Abstract: Forebrain ischemia in gerbils, produced by brief bilateral carotid occlusion, induced the dramatic loss of Ca2+/ calmodulin‐dependent protein kinase II (CaM‐kinase II) as determined by both kinase activity assays and western blot analysis. In cortex and hippocampus, cytosolic CaM‐kinase II was completely lost within 2–5 min of ischemia. Particulate CaM‐kinase II was more stable and decreased in level ~40% after 10 min of ischemia followed by 2 h of reperfusion. CaM‐kinase II in cerebellum, which does not become ischemic, was not affected. The rapid loss of CaM‐kinase II within 2‐5 min was quite specific because cytosolic cyclic AMP kinase and protein kinase C in hippocampus were not affected. These data indicate that cytosolic CaM‐kinase II is one of the most rapidly degraded proteins after brief ischemia. Because the multifunctional CaM‐kinase II has been implicated in the regulation of numerous neuronal functions, its loss may destine the neuronal cell for death.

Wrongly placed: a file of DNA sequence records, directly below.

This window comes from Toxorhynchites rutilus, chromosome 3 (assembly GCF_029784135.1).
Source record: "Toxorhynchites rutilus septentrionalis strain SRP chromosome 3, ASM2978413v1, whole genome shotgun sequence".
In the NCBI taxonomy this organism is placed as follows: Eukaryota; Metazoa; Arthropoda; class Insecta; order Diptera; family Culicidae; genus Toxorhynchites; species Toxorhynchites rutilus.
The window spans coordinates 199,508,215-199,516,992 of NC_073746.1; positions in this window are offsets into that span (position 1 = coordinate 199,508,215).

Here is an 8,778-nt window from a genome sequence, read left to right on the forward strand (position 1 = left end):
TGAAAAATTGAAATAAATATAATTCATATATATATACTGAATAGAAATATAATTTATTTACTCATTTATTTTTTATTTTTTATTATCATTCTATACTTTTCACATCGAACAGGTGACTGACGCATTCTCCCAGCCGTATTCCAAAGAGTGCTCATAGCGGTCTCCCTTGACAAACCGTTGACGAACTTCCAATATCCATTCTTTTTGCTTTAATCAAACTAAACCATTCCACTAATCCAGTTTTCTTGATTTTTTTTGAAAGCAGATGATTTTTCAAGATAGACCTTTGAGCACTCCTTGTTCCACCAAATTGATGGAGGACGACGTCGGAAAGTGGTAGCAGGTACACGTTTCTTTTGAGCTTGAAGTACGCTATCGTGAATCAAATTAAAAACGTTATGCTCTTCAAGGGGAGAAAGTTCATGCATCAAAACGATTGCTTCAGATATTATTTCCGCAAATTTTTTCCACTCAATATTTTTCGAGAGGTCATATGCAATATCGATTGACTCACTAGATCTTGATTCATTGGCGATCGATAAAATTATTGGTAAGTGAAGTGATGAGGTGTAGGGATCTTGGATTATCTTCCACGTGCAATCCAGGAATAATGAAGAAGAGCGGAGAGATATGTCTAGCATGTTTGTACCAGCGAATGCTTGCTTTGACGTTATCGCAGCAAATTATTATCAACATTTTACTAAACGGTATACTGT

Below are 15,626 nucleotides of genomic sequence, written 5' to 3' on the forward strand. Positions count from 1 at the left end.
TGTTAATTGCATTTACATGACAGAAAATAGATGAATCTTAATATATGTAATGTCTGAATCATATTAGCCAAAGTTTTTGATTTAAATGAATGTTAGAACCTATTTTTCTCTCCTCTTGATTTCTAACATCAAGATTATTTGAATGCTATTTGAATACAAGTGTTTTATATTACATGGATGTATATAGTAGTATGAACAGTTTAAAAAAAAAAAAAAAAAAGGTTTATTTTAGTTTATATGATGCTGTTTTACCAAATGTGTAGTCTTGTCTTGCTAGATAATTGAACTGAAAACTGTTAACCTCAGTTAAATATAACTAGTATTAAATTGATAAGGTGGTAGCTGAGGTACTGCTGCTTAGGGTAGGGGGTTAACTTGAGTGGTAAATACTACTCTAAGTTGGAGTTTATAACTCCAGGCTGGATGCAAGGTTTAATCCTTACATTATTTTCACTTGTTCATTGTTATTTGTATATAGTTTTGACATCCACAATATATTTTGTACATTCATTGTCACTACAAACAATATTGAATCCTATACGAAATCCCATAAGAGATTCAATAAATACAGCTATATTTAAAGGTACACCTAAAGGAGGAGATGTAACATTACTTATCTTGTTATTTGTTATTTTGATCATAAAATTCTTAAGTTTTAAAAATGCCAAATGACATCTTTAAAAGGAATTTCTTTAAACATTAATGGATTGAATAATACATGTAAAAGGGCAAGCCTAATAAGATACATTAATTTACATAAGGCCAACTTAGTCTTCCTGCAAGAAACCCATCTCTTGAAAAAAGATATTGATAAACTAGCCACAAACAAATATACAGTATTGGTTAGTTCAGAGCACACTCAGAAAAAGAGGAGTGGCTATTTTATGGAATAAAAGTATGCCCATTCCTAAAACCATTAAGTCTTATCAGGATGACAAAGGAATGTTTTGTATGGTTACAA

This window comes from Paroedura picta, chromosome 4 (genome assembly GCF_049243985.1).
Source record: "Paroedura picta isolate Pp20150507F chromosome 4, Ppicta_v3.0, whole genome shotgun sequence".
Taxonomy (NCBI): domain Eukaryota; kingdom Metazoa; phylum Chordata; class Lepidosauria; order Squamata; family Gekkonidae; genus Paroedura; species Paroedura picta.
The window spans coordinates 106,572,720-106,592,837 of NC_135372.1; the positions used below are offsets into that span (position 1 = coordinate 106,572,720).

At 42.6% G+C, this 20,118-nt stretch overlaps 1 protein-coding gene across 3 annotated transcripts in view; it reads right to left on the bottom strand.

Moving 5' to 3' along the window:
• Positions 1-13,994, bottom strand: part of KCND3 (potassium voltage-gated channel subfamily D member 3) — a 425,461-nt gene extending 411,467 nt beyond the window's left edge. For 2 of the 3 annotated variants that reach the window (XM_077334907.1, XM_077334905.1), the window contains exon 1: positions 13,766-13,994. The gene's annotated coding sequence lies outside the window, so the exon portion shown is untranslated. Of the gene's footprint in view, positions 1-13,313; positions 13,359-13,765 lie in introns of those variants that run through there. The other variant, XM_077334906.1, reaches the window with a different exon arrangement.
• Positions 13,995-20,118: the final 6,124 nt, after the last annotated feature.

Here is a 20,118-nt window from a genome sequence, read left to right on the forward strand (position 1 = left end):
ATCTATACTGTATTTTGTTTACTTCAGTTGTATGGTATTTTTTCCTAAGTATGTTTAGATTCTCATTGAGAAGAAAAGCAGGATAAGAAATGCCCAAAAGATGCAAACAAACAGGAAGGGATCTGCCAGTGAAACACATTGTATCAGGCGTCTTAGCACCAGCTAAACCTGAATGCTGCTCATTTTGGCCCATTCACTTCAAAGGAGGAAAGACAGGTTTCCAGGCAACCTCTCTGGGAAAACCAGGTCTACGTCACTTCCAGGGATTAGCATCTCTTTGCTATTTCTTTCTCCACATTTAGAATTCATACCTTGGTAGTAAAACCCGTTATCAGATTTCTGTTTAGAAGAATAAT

|Number of pages||8|
|Journal||Journal of Neurochemistry|
|Publication status||Published - 1992 Mar|
- Neuronal cell death
- Protein kinase
ASJC Scopus subject areas
- Cellular and Molecular Neuroscience